The fall of former financial giants American International Group and Lehman Brothers, fire sale acquisitions of Merrill Lynch and Washington Mutual, the collapse of multiple banks and industry-wide cutbacks in the financial sector have undoubtedly left commercial real estate owners and investors wondering about the potential impact on their portfolios. But technology–in the form of automated systems to track and analyze RE investments–may provide some peace of mind for concerned owners and investors, several software makers suggest.

In some cases, the affect of the shakeout in the financial sector on commercial property was all too obvious: Bankrupt Lehman leased more than one million sf at Canary Wharf in London–and its rent was secured by AIG, which itself came close to collapse before a US government bailout. Canary Wharf Group’s majority shareholder, Songbird Estates PLC, says AIG is supposed to pay up to four years of rent if Lehman defaults. But even if that occurs, the total will fall far short of the projected income from a lease that runs through 2033.

Songbird is still grappling with the long term implications. And so are countless other real estate owners and investors, who may have had varying levels of exposure to one or more of the crippled firms, industry experts concur. It’s a challenging task, says Eric Forman, CEO of Needham, MA-based Resolve Technology.

Every one of the financial services firms that is going down or scaling back is occupying multiple office spaces around the world, spread across many different real estate investment portfolios and funds, Forman says. “How will that affect my portfolio? To understand if there will be an impact from the collapse of Lehman, for example, an investment manager needs to have a consolidated view of his real estate investments,” he continues. “Since some of the investments are made through joint venture partners, the assessment of tenant exposure is even more complicated.”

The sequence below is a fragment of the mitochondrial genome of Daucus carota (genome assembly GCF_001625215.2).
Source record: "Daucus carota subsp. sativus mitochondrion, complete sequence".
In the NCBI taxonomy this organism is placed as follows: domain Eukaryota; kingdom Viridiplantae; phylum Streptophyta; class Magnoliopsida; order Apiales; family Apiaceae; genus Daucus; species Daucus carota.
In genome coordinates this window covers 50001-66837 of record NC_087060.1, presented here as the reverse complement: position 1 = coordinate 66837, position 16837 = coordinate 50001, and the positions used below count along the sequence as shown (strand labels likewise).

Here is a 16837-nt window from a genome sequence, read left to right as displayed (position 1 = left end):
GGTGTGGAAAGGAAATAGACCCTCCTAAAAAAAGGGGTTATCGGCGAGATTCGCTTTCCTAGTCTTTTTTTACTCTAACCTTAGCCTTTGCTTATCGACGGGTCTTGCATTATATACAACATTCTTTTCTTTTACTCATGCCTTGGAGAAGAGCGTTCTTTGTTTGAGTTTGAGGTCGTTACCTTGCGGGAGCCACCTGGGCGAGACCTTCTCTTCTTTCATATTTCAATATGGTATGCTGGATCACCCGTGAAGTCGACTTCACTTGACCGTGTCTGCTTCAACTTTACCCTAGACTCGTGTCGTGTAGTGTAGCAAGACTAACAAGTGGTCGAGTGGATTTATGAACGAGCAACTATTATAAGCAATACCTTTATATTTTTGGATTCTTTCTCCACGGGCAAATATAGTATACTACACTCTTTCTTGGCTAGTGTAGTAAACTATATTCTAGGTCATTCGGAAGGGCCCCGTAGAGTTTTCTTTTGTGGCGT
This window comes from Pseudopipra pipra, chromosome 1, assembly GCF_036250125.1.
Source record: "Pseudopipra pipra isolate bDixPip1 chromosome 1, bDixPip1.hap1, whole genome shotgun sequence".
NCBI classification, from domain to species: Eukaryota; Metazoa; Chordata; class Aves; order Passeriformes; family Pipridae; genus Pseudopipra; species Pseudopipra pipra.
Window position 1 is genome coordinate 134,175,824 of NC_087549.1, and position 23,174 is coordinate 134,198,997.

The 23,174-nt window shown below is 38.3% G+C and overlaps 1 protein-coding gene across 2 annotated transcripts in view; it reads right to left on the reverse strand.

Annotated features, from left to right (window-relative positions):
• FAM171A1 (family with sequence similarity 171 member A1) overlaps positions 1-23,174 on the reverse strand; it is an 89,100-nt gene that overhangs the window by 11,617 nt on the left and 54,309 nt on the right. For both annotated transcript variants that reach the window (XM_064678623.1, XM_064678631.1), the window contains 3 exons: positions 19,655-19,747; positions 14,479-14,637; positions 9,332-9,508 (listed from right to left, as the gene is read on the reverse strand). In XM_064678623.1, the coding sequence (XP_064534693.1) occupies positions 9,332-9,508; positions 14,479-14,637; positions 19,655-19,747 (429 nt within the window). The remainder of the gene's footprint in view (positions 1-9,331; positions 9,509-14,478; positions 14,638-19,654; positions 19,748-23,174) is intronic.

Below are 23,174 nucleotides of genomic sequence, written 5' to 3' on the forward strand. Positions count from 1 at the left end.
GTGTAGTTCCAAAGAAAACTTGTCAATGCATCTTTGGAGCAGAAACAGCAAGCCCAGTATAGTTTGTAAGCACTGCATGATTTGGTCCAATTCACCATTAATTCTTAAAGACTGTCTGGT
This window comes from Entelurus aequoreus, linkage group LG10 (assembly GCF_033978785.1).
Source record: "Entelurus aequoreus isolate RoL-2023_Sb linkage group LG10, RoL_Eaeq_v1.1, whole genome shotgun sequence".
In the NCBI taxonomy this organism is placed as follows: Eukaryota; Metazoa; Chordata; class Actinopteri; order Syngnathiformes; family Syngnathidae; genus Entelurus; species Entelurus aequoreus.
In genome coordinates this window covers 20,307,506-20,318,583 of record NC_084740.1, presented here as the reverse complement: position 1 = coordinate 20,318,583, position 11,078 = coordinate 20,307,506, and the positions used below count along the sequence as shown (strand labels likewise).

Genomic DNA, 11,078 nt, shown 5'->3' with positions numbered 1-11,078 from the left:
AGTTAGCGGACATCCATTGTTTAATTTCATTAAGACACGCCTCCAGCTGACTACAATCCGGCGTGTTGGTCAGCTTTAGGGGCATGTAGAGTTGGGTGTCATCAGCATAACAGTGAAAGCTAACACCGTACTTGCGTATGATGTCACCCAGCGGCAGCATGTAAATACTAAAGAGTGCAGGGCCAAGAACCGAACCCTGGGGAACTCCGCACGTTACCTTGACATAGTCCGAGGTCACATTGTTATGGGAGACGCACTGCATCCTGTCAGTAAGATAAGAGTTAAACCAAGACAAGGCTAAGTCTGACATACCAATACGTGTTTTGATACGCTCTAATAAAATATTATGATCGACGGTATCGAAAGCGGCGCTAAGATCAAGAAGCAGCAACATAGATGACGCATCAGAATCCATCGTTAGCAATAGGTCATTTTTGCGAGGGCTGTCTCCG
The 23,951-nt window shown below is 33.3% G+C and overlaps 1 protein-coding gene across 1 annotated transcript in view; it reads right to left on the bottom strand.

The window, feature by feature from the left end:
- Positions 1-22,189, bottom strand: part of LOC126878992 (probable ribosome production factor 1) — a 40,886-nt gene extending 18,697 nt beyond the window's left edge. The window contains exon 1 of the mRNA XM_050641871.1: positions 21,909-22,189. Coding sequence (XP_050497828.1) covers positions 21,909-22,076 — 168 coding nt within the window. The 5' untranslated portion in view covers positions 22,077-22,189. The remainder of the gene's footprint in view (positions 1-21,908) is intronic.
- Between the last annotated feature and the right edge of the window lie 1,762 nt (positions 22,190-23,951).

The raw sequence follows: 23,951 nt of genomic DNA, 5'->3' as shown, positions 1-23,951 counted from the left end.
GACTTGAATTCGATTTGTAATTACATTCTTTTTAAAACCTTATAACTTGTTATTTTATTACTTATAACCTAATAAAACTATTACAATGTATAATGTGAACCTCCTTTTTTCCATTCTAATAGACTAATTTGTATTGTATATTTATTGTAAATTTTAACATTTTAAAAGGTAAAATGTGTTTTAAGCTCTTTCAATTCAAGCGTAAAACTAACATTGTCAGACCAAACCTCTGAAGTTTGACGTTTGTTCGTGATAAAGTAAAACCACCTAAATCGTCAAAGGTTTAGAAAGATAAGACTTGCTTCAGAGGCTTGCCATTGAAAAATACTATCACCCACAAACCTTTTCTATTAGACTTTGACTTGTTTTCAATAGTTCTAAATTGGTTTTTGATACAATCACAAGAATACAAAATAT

For many CRE investment managers, the questions center on risk mitigation-determining the percentage of the total square footage in a portfolio that is potentially in jeopardy by insolvent or struggling firms, identifying potential problem leases and sharing that information as quickly as possible with owners and investors.

The solution, according to Forman and Brad Setser, vice president of marketing at Santa Barbara, CA-based Yardi Systems, is technology. Data warehouse and business intelligence solutions give investment managers ways to assemble and analyze their portfolios quicker and more accurately, they concur.

Forman says it’s virtually impossible for investment managers to juggle multiple relationships and increasingly dynamic portfolios “without a robust data integration infrastructure and the appropriate tools to manage fund-level financials.” And Setser notes, “Volatility requires much more agility than does a stable market. In today’s climate, it becomes even more important that asset managers have the analysis they need as quickly and accurately as possible.”

At the 2008 Resolve Client Summit in Boston late last month, real estate investment managers from several firms reportedly credited their ability to provide immediate answers to questions about risk and exposure to specific tenants or industries to the use of Resolve Technology’s business solutions. Forman says clients agreed the automated solutions gave them near instantaneous access to data that would have taken days to compile in the days of manual entry spreadsheets.

“The need for visibility, accuracy, proactive thinking and quick reaction has never been greater,” says Forman. “Investment managers can no longer be handcuffed by outdated data, inaccurate calculations and limited access to information.”